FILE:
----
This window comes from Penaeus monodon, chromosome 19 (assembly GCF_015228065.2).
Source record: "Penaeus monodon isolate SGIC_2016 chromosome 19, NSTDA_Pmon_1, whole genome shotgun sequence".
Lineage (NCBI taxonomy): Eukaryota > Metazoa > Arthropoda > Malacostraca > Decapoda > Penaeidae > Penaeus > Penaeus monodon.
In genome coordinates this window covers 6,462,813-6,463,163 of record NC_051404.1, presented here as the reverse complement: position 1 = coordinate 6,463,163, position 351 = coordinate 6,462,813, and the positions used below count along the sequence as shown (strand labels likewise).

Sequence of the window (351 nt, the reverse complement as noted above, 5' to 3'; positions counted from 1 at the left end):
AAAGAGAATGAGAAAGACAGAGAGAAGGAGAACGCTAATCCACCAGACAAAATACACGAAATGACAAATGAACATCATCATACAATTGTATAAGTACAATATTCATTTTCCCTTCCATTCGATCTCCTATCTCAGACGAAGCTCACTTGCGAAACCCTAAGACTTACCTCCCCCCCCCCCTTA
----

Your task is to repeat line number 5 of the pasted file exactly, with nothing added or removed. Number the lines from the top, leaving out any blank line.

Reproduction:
Sequence of the window (351 nt, the reverse complement as noted above, 5' to 3'; positions counted from 1 at the left end):